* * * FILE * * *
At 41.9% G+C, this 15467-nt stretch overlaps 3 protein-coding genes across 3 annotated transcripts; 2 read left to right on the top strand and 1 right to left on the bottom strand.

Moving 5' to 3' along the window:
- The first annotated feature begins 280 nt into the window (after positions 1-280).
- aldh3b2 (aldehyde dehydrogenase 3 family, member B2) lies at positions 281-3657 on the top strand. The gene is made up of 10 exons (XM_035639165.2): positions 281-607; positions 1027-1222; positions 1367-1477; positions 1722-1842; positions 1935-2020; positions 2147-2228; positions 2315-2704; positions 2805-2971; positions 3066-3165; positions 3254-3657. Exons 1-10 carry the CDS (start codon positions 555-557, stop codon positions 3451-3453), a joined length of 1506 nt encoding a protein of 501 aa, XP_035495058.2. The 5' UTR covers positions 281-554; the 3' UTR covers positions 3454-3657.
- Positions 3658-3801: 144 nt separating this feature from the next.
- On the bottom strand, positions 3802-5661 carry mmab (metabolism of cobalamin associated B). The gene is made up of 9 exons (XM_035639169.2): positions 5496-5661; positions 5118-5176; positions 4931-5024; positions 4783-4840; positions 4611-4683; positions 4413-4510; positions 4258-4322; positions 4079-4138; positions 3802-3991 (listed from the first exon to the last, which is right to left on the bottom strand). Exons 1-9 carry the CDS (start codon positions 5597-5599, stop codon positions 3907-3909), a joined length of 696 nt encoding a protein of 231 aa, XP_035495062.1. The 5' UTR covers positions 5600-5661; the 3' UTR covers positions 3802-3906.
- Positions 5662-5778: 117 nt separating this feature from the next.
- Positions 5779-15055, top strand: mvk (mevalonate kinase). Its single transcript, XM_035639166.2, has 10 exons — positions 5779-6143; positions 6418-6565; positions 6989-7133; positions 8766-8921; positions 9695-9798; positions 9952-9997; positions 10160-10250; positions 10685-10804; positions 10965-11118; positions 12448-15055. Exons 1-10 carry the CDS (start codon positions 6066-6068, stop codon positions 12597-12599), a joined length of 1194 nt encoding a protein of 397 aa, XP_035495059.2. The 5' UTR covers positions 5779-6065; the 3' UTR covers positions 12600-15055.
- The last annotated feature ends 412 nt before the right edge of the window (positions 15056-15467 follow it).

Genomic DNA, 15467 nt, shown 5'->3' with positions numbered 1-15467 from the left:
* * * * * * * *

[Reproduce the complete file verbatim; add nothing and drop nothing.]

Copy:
At 41.9% G+C, this 15467-nt stretch overlaps 3 protein-coding genes across 3 annotated transcripts; 2 read left to right on the top strand and 1 right to left on the bottom strand.

Moving 5' to 3' along the window:
- The first annotated feature begins 280 nt into the window (after positions 1-280).
- aldh3b2 (aldehyde dehydrogenase 3 family, member B2) lies at positions 281-3657 on the top strand. The gene is made up of 10 exons (XM_035639165.2): positions 281-607; positions 1027-1222; positions 1367-1477; positions 1722-1842; positions 1935-2020; positions 2147-2228; positions 2315-2704; positions 2805-2971; positions 3066-3165; positions 3254-3657. Exons 1-10 carry the CDS (start codon positions 555-557, stop codon positions 3451-3453), a joined length of 1506 nt encoding a protein of 501 aa, XP_035495058.2. The 5' UTR covers positions 281-554; the 3' UTR covers positions 3454-3657.
- Positions 3658-3801: 144 nt separating this feature from the next.
- On the bottom strand, positions 3802-5661 carry mmab (metabolism of cobalamin associated B). The gene is made up of 9 exons (XM_035639169.2): positions 5496-5661; positions 5118-5176; positions 4931-5024; positions 4783-4840; positions 4611-4683; positions 4413-4510; positions 4258-4322; positions 4079-4138; positions 3802-3991 (listed from the first exon to the last, which is right to left on the bottom strand). Exons 1-9 carry the CDS (start codon positions 5597-5599, stop codon positions 3907-3909), a joined length of 696 nt encoding a protein of 231 aa, XP_035495062.1. The 5' UTR covers positions 5600-5661; the 3' UTR covers positions 3802-3906.
- Positions 5662-5778: 117 nt separating this feature from the next.
- Positions 5779-15055, top strand: mvk (mevalonate kinase). Its single transcript, XM_035639166.2, has 10 exons — positions 5779-6143; positions 6418-6565; positions 6989-7133; positions 8766-8921; positions 9695-9798; positions 9952-9997; positions 10160-10250; positions 10685-10804; positions 10965-11118; positions 12448-15055. Exons 1-10 carry the CDS (start codon positions 6066-6068, stop codon positions 12597-12599), a joined length of 1194 nt encoding a protein of 397 aa, XP_035495059.2. The 5' UTR covers positions 5779-6065; the 3' UTR covers positions 12600-15055.
- The last annotated feature ends 412 nt before the right edge of the window (positions 15056-15467 follow it).

Genomic DNA, 15467 nt, shown 5'->3' with positions numbered 1-15467 from the left: